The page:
The New Testament in Review: Matthew 24 – 28
Thank you for coming back to read more of this series, The New Testament in Review. We’ve reached the end of the Gospel of Matthew already. That was a lot of ground to over in two weeks! The end section of all of the Gospels are a major downer. The death of Jesus Christ was gut-wrenching, violent and cruel. Even when one of the Gospel authors try to soften the end, or to add glory and honor to it, it is still hard to read. Many say that the resurrection makes his death worthwhile, and depending on your religious views, it was. But that doesn’t negate the fact that Jesus’s torture and death are among the most gruesome events ever recorded. And reading about it is very difficult.
This is Jesus’s description of what the end of the world will be like. And it won’t be pretty:
19 How terrible it will be for women who are pregnant or who are nursing babies in those days!
20 Pray that it may not be in winter or on a Sabbath when you flee.
21 For at that time there will be great suffering, the kind that has not happened from the beginning of the world until now and certainly will never happen again.
22 If those days had not been limited, no life would be saved. But for the sake of the elect, those days will be limited.
Most of the sane descriptions of the Apocalypse that exist in our culture come from Matt 24. Wars, famines, earthquakes, persecution of Christians, false prophets, solar and lunar eclipse, Christ returning riding clouds in the sky. It’s all here. As is Christ’s warning that no one knows the day or the hour when this will happen. Christ says that even he doesn’t know, only the Father does. Which raises a question for Unitarians, but not for me.
Interesting note: Christ again hints that the second coming is not far away. “Truly I tell you, this generation will not disappear until these things happen.” (Matt 24:34)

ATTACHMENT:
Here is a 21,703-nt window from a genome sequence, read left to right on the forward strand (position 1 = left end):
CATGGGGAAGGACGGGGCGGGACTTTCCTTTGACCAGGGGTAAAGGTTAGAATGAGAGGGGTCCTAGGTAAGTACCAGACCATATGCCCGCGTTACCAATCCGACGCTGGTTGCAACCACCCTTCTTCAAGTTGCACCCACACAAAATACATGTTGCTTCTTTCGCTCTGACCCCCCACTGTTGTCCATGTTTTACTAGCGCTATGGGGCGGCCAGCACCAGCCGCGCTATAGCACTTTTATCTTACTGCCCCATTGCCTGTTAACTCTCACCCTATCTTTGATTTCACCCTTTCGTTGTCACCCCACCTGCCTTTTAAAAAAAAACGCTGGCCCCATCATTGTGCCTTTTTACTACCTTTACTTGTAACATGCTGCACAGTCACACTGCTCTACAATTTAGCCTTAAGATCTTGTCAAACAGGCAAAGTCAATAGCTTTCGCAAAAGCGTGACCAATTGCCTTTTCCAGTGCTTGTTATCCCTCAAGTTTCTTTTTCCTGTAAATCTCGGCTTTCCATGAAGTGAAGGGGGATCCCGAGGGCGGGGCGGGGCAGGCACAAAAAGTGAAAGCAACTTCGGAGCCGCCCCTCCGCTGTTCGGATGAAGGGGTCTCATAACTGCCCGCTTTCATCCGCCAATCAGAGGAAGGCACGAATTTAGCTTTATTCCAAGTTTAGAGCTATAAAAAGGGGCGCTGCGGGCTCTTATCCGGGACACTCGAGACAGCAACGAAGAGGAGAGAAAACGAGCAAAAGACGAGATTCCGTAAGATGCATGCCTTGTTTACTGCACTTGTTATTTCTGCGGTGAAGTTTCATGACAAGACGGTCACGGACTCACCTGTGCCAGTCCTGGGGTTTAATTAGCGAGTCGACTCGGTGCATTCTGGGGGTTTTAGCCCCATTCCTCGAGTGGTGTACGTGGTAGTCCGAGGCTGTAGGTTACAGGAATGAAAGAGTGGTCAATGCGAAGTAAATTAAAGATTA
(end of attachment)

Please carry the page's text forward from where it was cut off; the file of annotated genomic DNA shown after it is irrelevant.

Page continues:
Jesus is approaching the end of his ministry, and he wants to make sure that his followers hear and understand everything that they need. He starts out with a parable of the 10 bridesmaids: the five wise women take extra oil for their lamps, so they are ready for the groom when he finally gets there.
Verses 14-30 tell a parable I remember, but don’t remember it ending as it does. Or maybe I am just not getting the point. In the parable, a man gives his servants money to keep while he is away. One servant gets $5, invests it and turns it into $10. One servant gets $2, invests it and turns it into $4. The last servant buries the $1 he gets. When the man gets back, he praises the two who invested the money, but calls the servant who didn’t make money worthless and has him thrown into the darkness.
So since when does Jesus condone those with more over those with less? Or those with nothing?
The chapter ends with Jesus sounding more like himself. He says that when you feed the hungry, give water to the thirsty, clothe the naked and care for the sick, you are doing this for Jesus, also.
Grief, treachery, betrayal, injustice. Chapter 26 has all of it and more. It’s no wonder that every book and movie made about the death of Christ focus so much on the details of this chapter. It is riveting and heart-breaking at the same time.
Most tellings of this story have Jesus going into this ordeal in a brave, determined manner. Yet – in Matthew’s gospel, at least – he doesn’t seem that at all. He seems dejected and fatalistic. He actually asks for the ordeal to end if possible. Jesus knows what is going to happen to him, and knows that it has to happen, but wants nothing more than to run away.
The chapter starts with Jesus’s final Passover celebration. In a touching scene, a woman (Mary?) anoints Jesus with perfume. Jesus likes this – defending her against his disciples, but his gloominess still comes out (“she was preparing me for burial”). During the Passover meal itself, Jesus warns the disciples that they will all end up fleeing, one will betray him, and one will deny him. Judas of course is the one who will betray Jesus – for the sum of 30 pieces of silver. Peter will deny he is a follower of Jesus three times.
After the feast, Jesus takes his three favorite disciples up to Mount Olive. Jesus’s depression has finally gotten to a point that he can no longer handle. He tells the men with him “My soul is deeply grieved, even to the point of death. Wait here and stay awake with me.” Jesus then leaves them to pray by himself. His prayers are heartbreaking pleas to God that he not have to do this. “O my Father, if it is possible, let this cup pass from me.”
Of course, Jesus also says he will submit to God’s plan. He and the disciples come down from Mount Olive just in time to bump into an armed guard. Judas completes his betrayal with a kiss, and Jesus is arrested.
And finally, the Pharisees are able to spring their trap. They are able to get Jesus arrested on a false charge of heresy. When asked if he is the Son of God, Jesus answers “you have said so.” And if he’d left it at that… well, the Pharisees still would’ve found some way to have him killed. But Jesus finished his answer saying “you will see the Son of Man seated at the right hand of Power and coming on the clouds of heaven.” That pretty much cemented a Guilty verdict.